B.C. gets a ‘B’ for innovation: report

Plus, questions at UBC and alleged death threats at Domino’s

Second-tier student
B.C. is better than most provinces when it comes to innovation, but there’s room to grow—with countries likes Sweden outperforming us. That’s according to a new report from the Conference Board of Canada on innovation. The “report card”—which doles out letter grades accordingly—compares Canada, 10 provinces and 15 other countries. B-rated B.C. was 10th overall. B-grade bedfellows include Ontario, Quebec and America (as the image above shows). For B.C., high scores were given for entrepreneurial ambition (A+) and venture capital investment (A)—with, as the report notes, investment having doubled over the last few years (although it’s worth mentioning that much of that went to a single company: Hootsuite, which raised $165 million in a single round in 2013). But high-achieving B.C. is still no perfect student: the province had multiple Ds, two of them in research and development categories. Room to grow, indeed.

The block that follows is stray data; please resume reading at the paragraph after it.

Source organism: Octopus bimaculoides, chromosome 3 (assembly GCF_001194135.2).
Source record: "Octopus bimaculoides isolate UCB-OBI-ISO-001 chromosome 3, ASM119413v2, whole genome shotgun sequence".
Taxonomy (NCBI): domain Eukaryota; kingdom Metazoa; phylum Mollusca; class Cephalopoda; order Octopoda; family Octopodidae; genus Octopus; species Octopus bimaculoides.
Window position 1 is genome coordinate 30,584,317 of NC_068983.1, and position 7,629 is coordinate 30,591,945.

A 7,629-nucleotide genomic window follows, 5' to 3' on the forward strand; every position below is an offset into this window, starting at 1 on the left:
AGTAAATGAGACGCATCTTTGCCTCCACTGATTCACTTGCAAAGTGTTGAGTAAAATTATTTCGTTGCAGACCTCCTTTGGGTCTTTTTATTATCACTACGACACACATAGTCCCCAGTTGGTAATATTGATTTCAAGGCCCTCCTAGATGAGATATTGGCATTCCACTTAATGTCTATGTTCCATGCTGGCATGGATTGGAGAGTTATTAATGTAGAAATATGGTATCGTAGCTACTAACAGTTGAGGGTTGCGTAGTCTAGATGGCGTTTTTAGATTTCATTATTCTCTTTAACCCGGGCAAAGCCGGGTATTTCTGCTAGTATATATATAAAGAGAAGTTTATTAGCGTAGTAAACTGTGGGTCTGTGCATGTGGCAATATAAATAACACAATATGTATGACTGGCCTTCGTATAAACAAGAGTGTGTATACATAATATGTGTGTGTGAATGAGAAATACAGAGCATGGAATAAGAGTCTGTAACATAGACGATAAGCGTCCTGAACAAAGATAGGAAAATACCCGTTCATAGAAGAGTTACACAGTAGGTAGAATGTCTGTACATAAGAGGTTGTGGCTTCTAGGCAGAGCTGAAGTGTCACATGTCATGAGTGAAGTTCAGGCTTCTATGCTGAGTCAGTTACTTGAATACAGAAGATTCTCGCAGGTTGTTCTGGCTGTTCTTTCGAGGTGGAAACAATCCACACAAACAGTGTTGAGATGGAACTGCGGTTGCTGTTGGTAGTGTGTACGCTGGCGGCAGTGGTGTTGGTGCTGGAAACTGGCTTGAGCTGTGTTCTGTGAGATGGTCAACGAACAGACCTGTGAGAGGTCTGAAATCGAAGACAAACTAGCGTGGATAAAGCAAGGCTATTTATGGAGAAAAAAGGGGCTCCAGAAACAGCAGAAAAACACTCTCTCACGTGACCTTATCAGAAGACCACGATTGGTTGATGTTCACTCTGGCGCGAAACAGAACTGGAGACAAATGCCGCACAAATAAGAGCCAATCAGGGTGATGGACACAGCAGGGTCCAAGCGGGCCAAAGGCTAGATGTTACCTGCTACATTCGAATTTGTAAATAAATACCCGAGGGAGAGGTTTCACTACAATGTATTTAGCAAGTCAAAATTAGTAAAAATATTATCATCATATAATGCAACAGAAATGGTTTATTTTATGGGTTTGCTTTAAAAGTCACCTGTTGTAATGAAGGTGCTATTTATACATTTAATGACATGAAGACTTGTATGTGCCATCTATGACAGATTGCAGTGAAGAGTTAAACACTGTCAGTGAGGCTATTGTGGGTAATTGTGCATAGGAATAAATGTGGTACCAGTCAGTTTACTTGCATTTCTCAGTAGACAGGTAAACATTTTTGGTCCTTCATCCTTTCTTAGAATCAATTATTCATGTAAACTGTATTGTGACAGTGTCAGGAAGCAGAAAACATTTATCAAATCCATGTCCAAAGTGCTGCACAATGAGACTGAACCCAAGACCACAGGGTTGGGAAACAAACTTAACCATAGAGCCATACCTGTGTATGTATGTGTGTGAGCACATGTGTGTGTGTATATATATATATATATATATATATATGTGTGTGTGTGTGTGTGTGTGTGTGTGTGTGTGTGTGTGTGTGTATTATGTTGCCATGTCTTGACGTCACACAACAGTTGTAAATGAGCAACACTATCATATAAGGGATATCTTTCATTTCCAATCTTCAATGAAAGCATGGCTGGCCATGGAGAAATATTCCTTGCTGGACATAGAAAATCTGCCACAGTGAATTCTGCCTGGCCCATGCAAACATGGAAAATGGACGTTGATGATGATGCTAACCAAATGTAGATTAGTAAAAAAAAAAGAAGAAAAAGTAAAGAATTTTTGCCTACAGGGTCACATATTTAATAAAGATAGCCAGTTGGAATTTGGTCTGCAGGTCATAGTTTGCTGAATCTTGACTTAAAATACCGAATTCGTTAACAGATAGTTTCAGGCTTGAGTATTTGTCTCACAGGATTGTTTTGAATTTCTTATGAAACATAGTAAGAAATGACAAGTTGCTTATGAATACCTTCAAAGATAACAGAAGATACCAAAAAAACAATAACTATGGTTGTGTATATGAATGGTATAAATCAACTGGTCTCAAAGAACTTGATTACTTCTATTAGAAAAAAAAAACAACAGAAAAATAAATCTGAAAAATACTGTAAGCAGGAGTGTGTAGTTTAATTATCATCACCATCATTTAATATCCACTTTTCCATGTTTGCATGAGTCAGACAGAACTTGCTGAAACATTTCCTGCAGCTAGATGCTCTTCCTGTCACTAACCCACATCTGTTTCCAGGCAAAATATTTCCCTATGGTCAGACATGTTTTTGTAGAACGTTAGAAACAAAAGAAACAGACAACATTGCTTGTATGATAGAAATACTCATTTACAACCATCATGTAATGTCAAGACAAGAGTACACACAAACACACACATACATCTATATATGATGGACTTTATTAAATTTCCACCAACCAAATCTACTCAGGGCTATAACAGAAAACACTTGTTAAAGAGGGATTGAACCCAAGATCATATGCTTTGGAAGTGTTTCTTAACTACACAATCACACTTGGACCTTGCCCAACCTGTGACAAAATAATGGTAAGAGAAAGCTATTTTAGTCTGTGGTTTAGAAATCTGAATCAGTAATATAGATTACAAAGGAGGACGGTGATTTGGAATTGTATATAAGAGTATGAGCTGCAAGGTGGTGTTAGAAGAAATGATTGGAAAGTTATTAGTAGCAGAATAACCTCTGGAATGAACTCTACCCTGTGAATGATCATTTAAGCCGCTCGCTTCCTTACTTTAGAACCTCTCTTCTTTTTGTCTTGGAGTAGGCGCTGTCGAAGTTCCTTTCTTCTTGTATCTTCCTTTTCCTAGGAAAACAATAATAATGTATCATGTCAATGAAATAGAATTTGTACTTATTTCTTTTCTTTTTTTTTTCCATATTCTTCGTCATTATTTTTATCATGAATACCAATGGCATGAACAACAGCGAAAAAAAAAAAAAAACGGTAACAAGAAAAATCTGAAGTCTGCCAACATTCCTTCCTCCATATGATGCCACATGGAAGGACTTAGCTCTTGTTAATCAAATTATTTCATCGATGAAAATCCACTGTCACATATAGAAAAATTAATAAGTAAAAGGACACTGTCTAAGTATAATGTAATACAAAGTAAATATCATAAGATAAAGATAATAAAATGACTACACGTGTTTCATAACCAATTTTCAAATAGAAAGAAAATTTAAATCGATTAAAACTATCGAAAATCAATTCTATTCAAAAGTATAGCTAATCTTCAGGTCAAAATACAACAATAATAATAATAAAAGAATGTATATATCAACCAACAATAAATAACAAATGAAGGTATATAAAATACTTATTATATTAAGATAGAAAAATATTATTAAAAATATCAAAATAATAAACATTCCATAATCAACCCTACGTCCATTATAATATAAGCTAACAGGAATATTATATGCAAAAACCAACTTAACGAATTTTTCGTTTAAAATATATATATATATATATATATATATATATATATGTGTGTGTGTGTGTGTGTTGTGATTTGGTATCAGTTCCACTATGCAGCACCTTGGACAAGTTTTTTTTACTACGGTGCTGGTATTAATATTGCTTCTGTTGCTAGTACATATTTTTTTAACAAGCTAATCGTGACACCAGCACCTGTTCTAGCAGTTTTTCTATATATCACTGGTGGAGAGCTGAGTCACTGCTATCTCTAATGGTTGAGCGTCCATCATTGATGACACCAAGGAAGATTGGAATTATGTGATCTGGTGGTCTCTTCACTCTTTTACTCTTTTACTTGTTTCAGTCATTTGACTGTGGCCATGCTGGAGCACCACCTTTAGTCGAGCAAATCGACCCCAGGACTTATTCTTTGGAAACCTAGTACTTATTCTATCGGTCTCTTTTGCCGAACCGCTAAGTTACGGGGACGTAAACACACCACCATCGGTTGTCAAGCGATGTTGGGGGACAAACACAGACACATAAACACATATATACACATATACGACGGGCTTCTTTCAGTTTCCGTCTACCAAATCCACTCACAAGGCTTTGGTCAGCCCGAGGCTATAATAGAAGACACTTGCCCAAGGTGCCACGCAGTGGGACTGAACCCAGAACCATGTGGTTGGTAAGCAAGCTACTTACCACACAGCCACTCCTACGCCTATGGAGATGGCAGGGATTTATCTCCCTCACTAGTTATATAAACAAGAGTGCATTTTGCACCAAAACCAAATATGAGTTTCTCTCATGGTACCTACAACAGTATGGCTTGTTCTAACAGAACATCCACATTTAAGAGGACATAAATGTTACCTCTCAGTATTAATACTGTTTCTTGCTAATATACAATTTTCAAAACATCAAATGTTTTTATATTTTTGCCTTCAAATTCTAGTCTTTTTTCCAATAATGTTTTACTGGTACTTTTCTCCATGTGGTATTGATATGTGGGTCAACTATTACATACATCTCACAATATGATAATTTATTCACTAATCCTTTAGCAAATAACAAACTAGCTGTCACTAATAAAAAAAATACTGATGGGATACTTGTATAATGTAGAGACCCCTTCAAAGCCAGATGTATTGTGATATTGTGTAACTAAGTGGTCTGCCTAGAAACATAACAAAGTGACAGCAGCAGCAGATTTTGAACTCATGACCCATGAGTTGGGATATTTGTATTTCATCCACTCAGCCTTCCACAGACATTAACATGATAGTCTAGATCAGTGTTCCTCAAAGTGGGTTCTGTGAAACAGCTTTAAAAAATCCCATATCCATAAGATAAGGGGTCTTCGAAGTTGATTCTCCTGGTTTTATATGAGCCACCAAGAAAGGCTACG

Take my money, but…
In a Globe and Mail report, a handful of UBC’s biggest donors—Michael Audain, Peter Wall, Peter Dhillon—say the recent resignation of ex-UBC president Arvind Gupta will not impact their giving. But they also wouldn’t mind a few answers. (Though speculation abounds, no official explanation has been provided for Gupta’s sudden resignation.) Donations are crucial to UBC, which received over $200 million in 2013-14, and the university will no doubt listen carefully to what its biggest donors have to say.
Trouble in Pizzaland
The operators of a North Vancouver-based Domino’s—accused of uttering death threats when two former employees asked for back pay—will keep their pizza store, the CBC reports. But not without conditions. The B.C. Supreme Court civil case, settled August 27, requires the operators to pay Domino’s Canada $30,000 as well as hire a third party to handle payroll going forward.